Pray at all times and in all places

'Praying always with all prayer and supplication in the Spirit' (Eph 6:18)

Speaking of the necessity of prayer, the Apostle indicates here how we must pray in order to be heard. Pray, he says, 'with all prayer and supplication', in other words, very ardently, with pain n the heart and a burning striving towards God. And pray, he says, 'always', at any time; by this he urges us to pray persistently and indefatigably. Prayer must not be simply an occupation for a certain time, but a permanent state of the spirit.
Make sure, say St. John Chrysostom, that you do not limit your prayer merely to a particular part of the day. Turn to prayer at any time, as the Apostle says in another place: 'Pray without ceasing' (1 Thess. 5:17). Thirdly, Paul tells us to pray 'in the spirit': in other words prayer must be not only outward, but also inner, an activity of the mind in the heart. In this lies the essence of prayer, which is the raising of the mind and heart towards God.

The Holy Fathers make a distinction, however, between prayer of the mind in the heart and prayer moved by the Spirit. The first is the conscious action of the praying man, but the second comes to a man; and although he is aware of it, it works by itself independently of his efforts. This second kind of prayer, moved by the Spirit, is not something that we can recommend people to practice, because it does not lie in our power to achieve it. We can desire it, seek it, and receive it gratefully, but we cannot arrive at it whenever we want to. But in those who are purified {who have reached a state of total sanctification}, prayer is most generally moved by the Spirit. Therefore we must suppose that the Apostle refers to prayer of the mind in the heart when he says: 'Pray in the spirit.' One can add, pray with the mind in the heart with the desire of attaining to prayer moved by the Spirit. Such a prayer holds the soul consciously before the face of the ever-present God. Attracting the divine ray towards itself, and reflecting this same ray from itself, it disperses the enemies. One can say with certainty that no devils can draw near to the soul in such a state. Only in this way can we pray at any time, in any place.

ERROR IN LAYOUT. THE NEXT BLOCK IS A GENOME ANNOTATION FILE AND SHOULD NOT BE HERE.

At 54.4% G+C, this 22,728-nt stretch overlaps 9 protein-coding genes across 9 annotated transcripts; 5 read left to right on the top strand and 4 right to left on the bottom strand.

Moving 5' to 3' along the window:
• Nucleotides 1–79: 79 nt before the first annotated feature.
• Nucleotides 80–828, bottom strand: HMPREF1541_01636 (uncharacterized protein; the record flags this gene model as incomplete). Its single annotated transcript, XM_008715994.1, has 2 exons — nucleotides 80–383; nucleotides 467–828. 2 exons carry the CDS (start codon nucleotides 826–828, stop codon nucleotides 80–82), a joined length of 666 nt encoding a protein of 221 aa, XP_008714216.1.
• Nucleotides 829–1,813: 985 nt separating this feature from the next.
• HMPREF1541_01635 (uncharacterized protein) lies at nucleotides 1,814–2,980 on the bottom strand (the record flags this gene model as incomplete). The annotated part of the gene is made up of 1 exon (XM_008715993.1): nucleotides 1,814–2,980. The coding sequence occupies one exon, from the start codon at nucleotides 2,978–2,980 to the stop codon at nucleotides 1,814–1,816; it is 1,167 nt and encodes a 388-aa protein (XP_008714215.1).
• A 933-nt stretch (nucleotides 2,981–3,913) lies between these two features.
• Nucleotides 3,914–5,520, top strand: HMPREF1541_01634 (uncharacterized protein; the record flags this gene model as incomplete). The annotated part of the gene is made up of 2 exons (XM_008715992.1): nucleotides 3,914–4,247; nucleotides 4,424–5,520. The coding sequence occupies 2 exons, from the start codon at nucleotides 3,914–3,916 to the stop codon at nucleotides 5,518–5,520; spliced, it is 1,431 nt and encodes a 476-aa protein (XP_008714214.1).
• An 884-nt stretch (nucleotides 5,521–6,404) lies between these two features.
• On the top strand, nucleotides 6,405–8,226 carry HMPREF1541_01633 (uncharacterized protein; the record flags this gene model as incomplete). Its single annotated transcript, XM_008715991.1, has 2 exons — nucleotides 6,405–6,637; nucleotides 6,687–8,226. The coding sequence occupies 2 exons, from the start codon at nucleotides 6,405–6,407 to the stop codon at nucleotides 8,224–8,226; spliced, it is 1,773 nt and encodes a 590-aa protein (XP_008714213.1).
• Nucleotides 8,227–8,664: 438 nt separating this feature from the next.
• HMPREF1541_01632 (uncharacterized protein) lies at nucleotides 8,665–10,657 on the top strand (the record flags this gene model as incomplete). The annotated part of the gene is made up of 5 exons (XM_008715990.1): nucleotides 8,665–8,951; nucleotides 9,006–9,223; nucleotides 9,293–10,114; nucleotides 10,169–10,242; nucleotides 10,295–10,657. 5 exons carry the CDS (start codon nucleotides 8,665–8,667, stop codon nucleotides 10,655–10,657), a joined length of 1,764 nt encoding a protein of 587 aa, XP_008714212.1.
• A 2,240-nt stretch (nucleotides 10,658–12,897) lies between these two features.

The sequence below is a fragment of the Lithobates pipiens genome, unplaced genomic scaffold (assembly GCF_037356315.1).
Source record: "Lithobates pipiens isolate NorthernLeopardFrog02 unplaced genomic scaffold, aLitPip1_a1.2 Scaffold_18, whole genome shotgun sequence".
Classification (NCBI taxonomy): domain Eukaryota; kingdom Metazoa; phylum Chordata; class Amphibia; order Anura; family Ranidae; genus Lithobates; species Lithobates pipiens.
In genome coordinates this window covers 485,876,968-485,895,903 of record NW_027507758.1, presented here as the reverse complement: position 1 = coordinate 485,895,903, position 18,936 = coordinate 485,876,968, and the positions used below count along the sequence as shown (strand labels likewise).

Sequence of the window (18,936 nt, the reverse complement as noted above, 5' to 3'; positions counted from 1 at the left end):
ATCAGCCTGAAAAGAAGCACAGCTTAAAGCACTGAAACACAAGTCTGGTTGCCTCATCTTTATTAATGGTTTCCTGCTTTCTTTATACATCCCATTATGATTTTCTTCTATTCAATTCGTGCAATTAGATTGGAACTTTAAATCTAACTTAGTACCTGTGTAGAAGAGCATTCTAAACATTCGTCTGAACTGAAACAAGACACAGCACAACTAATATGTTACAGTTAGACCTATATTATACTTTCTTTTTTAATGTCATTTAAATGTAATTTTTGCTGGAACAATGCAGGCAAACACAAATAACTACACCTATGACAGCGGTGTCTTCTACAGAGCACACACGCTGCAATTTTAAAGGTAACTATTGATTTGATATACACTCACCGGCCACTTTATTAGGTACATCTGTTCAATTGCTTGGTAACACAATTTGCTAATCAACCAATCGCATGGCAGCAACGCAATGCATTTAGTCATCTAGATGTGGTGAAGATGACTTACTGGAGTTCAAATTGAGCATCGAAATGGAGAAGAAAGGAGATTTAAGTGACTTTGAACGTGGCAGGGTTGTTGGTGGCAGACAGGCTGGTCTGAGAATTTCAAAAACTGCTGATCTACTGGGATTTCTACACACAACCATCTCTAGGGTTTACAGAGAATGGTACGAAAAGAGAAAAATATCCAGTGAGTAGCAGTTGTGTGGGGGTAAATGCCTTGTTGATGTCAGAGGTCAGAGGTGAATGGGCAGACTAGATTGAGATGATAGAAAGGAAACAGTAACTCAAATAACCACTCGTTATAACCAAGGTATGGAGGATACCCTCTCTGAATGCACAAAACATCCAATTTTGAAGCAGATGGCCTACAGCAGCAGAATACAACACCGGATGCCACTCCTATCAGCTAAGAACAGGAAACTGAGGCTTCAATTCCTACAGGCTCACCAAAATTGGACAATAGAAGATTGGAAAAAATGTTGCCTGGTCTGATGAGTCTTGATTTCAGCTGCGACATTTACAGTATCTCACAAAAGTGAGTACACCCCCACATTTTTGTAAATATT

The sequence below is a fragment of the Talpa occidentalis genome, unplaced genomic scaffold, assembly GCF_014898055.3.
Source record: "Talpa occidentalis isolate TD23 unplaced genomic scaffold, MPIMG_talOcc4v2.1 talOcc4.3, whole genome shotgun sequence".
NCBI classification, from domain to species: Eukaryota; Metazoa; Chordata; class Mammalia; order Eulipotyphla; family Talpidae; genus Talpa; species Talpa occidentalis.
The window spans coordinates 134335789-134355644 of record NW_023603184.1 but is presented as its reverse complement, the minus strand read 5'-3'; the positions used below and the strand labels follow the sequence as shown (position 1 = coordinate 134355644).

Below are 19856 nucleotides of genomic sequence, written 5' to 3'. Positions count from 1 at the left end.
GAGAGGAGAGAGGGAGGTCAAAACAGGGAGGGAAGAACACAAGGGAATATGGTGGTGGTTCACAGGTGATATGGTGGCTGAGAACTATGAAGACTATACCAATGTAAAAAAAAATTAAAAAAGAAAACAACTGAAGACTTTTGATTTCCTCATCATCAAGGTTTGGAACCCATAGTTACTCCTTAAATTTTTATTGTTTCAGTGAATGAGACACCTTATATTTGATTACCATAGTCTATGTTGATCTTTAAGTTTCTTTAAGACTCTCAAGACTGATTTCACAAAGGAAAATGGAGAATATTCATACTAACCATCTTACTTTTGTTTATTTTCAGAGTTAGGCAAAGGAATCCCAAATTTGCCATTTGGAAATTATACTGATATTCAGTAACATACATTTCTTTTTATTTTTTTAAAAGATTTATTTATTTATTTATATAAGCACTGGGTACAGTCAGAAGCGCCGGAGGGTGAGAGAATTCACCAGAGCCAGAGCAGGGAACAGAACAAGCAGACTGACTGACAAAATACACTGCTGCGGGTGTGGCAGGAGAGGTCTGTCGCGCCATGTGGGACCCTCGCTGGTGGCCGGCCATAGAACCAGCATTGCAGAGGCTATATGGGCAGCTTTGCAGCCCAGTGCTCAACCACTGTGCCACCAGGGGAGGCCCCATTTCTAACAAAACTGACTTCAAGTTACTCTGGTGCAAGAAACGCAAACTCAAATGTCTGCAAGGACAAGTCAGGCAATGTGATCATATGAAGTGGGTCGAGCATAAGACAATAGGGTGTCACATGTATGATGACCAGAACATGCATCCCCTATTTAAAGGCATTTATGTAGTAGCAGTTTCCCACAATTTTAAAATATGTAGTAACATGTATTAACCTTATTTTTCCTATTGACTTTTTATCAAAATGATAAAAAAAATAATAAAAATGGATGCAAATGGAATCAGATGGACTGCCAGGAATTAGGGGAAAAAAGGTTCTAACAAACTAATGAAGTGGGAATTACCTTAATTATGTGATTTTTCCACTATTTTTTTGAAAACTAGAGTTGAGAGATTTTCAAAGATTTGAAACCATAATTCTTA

St. Theophan the Recluse
The Art of Prayer


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"As the Prophets saw, as the Apostles taught, as the Church has received, as the Teachers express in dogma, as the inhabited world understands together with them, as grace illumines, as the truth makes clear, as error has been banished, as wisdom makes bold to declare, as Christ has assured, so we think, so we speak, so we preach, honoring Christ our true God, and his Saints, in words, in writings, in thoughts, in sacrifices, in churches, in icons, worshiping and revering the One as God and Lord, and honoring them because of their common Lord as those who are close to him and serve him, and making to them relative veneration. This is the faith of the Apostles; this is the faith of the Fathers; this is the faith of the Orthodox; this faith makes fast the inhabited world."
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